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Friday November 04, 2011 | 02:53 PM

A poll of Maine voters contains an early campaign season snapshot of good news and bad news for President Obama.

The good news in the Public Policy Polling survey is that Obama leads potential GOP challengers in Maine by a comfortable margin, though not by the 18-point margin with which he won the state in 2008 over John McCain.

However, Obama’s approval rating among the 637 Maine voters surveyed between Oct. 28-31 is just 47 percent, with 48 percent of the Mainers surveyed disapproving of the president’s job performance, PPP found. That is down from a 51-44 percent margin seven months ago, PPP said in a release about its poll.

Democrats approved of Obama by 75-17 percent, a lower than usual rating from his own party, and he lagged 46-49 percent with independents, the poll found.

Still, there is some good news for Obama a year out from the 2012 election, according to the PPP poll. Mainers currently don’t like the GOP alternatives.

Republican Mitt Romney is the best liked of the GOP presidential field, and his favorability rating is minus 11. Herman Cain stands at a minus 14 approval rating, while the rest of the pack fares far worse, with Rick Perry coming in at minus 50 points, with just 16 percent of Mainers approving of him versus 66 percent disapproving.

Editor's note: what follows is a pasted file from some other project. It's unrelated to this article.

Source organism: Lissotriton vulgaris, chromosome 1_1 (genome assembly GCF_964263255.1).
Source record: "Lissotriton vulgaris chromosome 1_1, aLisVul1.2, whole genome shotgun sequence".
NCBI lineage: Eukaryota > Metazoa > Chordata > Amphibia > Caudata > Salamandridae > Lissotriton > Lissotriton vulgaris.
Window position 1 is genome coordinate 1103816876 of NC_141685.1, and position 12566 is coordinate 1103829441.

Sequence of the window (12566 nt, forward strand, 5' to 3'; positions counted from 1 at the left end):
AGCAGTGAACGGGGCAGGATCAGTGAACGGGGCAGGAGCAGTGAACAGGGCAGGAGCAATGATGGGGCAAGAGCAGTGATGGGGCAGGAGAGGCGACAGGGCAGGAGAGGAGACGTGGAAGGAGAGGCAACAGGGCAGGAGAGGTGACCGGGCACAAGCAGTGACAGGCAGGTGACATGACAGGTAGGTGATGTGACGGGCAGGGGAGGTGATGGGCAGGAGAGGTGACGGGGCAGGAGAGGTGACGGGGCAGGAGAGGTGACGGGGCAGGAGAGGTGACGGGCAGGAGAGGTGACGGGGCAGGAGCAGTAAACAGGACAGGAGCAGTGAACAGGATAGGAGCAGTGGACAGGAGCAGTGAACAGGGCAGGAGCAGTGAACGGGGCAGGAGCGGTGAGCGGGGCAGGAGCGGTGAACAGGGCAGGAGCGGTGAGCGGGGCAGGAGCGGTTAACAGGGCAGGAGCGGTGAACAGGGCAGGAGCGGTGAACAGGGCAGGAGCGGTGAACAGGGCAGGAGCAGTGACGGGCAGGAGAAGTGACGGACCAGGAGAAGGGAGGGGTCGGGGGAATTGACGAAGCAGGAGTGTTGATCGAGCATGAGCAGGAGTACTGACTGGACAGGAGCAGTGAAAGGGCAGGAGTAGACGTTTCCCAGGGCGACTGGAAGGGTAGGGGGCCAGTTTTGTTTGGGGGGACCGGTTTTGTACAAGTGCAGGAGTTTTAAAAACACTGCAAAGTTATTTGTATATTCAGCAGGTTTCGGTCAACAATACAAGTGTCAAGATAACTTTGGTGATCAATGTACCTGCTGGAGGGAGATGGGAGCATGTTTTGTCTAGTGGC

In the head to head horse race poll, Obama leads Romney 49-38, and the rest of the GOP field by wider margins, the poll found.

“Barack Obama probably doesn’t need to worry about actually winning Maine,” said

Dean Debnam, president of Public Policy Polling, in a statement. “But his being under water there in his approval numbers speaks to the difficulties he’s having even in states that he won by wide margins in 2008.”

PPP calls itself a Democratic polling company, but notes that polling expert Nate Silver of the New York Times found that its surveys in 2010 actually exhibited a slight bias toward Republican candidates. The Maine poll had a margin of error of plus or minus 3.8 percent.

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Kevin Miller is Washington bureau chief for the Portland Press Herald and MaineToday Media. He has worked as a journalist in Maine for 6 ½ years, covering the environment, politics and the State House. Before arriving in Maine, he wrote about politics, government and education for newspapers in Virginia and Maryland.
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